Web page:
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9.1.2 C Header Files

There is a small amount of boiler-plate that should be added to all header files, not least of which is a small amount of code to prevent the contents of the header from being scanned multiple times. This is achieved by enclosing the entire file in a preprocessor conditional which evaluates to false after the first time it has been seen by the preprocessor. Traditionally, the macro used is in all upper case, and named after the installation path without the installation prefix. Imagine a header that will be installed to `/usr/local/include/sys/foo.h', for example. The preprocessor code would be as follows:

#ifndef SYS_FOO_H
#define SYS_FOO_H 1
#endif /* !SYS_FOO_H */

Apart from comments, the entire content of the rest of this header file must be between these few lines. It is worth mentioning that inside the enclosing ifndef, the macro SYS_FOO_H must be defined before any other files are #included. It is a common mistake to not define that macro until the end of the file, but mutual dependency cycles are only stalled if the guard macro is defined before the #include which starts that cycle(6).

If a header is designed to be installed, it must #include other installed project headers from the local tree using angle-brackets. There are some implications to working like this:

  • You must be careful that the names of header file directories in the source tree match the names of the directories in the install tree. For example, when I plan to install the aforementioned `foo.h' to `/usr/local/include/project/foo.h', from which it will be included using `#include <project/foo.h>', then in order for the same include line to work in the source tree, I must name the source directory it is installed from `project' too, or other headers which use it will not be able to find it until after it has been installed.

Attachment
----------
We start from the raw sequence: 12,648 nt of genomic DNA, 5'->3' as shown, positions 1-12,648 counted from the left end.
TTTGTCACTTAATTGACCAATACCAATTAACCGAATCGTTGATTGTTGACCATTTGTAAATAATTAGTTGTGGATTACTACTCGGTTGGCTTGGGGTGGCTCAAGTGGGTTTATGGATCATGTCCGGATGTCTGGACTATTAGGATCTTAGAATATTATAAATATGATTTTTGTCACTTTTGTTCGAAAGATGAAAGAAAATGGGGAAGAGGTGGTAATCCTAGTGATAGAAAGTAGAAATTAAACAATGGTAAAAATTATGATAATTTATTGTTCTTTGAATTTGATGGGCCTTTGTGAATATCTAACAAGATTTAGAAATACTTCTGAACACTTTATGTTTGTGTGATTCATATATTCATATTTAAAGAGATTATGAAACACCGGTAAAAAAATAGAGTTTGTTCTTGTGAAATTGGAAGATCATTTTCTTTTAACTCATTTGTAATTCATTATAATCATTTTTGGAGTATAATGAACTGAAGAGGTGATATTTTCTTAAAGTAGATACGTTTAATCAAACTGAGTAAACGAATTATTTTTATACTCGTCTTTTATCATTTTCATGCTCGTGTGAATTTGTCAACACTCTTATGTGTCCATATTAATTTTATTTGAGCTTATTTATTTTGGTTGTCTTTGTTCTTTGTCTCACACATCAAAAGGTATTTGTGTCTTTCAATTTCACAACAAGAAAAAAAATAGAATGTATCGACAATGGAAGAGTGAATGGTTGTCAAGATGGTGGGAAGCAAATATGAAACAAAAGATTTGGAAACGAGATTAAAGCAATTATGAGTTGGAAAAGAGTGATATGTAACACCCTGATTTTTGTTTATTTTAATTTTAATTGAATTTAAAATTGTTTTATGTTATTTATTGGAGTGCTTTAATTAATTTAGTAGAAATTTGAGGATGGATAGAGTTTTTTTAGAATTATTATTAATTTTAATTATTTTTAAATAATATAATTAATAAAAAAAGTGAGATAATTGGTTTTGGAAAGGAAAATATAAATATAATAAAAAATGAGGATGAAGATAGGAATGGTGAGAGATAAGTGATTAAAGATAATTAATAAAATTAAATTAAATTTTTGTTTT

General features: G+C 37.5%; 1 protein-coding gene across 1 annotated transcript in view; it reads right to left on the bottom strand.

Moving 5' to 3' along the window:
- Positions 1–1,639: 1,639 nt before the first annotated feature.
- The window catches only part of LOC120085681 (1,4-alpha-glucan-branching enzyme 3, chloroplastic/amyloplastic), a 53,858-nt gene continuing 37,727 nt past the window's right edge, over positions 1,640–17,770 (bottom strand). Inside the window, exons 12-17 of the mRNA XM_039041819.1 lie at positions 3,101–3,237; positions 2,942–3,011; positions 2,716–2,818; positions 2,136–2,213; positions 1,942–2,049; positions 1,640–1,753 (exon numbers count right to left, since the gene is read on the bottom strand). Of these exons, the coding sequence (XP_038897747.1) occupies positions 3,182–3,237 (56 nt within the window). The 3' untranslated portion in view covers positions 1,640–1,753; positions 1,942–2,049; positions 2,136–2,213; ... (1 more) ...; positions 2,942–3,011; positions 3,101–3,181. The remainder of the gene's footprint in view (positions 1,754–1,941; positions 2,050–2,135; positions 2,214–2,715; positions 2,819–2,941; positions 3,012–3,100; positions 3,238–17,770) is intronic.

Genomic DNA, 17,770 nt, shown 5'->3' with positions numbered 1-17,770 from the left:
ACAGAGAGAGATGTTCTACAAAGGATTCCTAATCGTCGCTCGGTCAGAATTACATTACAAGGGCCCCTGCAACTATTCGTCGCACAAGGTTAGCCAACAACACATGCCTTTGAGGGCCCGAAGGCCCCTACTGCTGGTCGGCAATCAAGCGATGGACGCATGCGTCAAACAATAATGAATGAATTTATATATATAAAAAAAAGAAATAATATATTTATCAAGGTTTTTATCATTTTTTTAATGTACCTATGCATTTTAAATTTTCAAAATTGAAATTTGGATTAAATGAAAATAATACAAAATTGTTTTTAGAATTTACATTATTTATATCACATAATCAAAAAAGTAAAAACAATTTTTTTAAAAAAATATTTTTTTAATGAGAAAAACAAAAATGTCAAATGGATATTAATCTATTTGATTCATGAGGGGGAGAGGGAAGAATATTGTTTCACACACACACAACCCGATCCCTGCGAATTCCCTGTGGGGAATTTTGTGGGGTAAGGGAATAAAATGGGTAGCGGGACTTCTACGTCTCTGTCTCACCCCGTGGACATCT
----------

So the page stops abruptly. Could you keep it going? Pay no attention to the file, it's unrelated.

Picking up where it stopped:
• When you come to developing the next version of a project laid out in this way, you must be careful about finding the correct header. Automake takes care of that for you by using `-I' options that force the compiler to look for uninstalled headers in the current source directory before searching the system directories for installed headers of the same name.

  • You don't have to install all of your headers to `/usr/include' -- you can use subdirectories. And all without having to rewrite the headers at install time.

This document was generated by Gary V. Vaughan on February, 8 2006 using texi2html